HL Deb 24 February 1977 vol 380 cc369-70
The LORD CHANCELLOR (Lord Elwyn-Jones)

My Lords, I have it in command from Her Majesty the Queen and His Royal Highness the Prince of Wales that they, having been informed of the purport of the Torts (Interference with Goods) Bill, have consented to place their prerogative and interests so far as they are concerned on behalf of the Crown, the Duchy of Lancaster, and the Duchy of Cornwall at the disposal of Parliament for the purposes of this Bill.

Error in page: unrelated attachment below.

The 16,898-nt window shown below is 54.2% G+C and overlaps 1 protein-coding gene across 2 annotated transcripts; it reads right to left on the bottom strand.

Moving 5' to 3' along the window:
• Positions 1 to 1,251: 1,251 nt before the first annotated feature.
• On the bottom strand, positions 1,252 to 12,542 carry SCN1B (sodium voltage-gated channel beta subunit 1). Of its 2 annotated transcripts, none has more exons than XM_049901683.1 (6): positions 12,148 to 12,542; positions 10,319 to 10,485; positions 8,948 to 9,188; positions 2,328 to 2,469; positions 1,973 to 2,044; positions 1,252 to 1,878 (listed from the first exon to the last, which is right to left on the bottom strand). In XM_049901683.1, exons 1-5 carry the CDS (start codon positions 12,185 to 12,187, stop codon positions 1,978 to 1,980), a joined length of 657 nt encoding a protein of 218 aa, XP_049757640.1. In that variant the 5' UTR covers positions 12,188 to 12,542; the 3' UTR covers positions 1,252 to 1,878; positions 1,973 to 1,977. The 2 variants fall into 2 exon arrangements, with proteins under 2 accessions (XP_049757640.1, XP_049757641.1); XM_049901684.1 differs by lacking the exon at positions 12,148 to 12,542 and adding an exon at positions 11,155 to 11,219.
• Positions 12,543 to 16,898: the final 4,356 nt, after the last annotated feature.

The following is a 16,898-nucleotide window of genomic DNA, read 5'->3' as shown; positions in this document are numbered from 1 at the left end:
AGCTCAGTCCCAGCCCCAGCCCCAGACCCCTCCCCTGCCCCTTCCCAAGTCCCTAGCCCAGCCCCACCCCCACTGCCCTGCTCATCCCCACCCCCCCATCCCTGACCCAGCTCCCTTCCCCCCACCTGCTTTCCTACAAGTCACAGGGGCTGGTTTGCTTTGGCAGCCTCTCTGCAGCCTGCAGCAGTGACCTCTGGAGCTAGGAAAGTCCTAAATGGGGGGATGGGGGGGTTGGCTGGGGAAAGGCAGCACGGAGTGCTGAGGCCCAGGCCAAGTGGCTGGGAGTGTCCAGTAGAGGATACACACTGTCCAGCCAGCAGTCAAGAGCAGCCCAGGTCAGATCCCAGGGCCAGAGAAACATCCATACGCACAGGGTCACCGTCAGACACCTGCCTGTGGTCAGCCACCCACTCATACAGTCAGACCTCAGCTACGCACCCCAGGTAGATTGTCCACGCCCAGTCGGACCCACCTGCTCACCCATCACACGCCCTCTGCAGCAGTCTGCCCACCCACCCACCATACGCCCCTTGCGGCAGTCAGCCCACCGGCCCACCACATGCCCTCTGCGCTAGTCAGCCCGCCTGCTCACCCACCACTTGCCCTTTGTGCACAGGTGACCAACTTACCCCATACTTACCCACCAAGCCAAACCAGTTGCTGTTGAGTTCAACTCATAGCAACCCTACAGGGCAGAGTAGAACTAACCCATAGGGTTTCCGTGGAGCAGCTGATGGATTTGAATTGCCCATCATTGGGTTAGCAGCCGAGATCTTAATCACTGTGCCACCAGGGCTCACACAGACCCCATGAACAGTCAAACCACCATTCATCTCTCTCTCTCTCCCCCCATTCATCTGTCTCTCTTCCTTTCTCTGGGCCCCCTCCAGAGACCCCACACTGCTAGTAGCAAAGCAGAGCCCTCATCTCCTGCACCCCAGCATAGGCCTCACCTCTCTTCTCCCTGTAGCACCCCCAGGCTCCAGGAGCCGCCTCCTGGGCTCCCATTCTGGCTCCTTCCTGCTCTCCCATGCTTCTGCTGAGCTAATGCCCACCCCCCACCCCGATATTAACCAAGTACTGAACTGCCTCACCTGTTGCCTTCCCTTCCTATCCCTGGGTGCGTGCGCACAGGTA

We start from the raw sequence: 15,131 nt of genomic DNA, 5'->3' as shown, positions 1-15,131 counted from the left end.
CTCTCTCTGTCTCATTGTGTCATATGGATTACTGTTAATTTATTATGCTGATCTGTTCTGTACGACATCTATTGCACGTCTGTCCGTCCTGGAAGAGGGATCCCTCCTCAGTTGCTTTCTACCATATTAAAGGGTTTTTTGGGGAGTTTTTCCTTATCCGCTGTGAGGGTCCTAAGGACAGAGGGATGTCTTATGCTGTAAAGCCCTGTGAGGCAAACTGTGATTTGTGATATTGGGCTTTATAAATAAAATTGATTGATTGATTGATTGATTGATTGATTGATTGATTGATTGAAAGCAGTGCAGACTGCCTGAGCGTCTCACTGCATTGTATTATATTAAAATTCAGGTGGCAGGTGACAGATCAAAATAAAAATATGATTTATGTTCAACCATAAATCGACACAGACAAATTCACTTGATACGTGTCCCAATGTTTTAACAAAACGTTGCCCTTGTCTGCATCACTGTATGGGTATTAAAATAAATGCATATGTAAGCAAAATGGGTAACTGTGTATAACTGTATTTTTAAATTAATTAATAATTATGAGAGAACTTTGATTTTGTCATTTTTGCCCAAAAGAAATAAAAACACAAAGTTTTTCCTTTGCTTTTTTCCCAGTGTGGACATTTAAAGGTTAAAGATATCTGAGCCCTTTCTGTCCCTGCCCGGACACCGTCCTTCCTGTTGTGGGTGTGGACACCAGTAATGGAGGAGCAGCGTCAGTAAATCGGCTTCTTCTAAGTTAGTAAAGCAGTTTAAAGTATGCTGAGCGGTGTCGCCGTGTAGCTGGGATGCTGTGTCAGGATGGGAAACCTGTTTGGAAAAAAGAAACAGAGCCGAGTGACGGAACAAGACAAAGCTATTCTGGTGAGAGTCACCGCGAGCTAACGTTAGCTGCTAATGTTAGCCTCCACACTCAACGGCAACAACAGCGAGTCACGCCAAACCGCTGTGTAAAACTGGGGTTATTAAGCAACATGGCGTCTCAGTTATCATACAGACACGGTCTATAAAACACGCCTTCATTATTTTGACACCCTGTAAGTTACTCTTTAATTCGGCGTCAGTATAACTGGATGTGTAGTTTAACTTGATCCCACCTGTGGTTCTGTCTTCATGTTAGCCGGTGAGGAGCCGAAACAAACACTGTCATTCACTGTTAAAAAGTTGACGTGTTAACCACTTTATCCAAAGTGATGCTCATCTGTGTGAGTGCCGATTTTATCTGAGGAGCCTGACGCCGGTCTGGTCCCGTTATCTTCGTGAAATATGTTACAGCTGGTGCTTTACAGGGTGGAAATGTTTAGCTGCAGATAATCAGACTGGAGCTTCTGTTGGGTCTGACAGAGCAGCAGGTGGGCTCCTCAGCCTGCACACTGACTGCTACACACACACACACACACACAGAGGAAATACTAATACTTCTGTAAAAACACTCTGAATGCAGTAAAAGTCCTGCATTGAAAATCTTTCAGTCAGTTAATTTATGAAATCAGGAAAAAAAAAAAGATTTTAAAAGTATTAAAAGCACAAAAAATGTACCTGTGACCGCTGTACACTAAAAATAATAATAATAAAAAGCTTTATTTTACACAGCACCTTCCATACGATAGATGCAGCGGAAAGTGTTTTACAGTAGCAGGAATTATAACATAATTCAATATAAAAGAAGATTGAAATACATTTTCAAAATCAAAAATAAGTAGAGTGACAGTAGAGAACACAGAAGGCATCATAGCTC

I beg to move that this Bill be now read a third time.

Moved, That the Bill be now read 3a.—(The Lord Chancellor.)


My Lords, I congratulate the noble and learned Lord on getting this contentious piece of legislation through with so little discussion, although I am slightly puzzled as to how Her Majesty and the Prince of Wales can have their rights interfered with, because I do not usually associate them with the law of tort.


My Lords, I do not think it is because of any apprehension that Her Majesty or His Royal Highness will be guilty of committing any torts, but that others might conceivably be guilty of inflicting torts upon them. Perhaps this question need not be pursued in too much detail.

On Question, Bill read 3a, and passed, and sent to the Commons.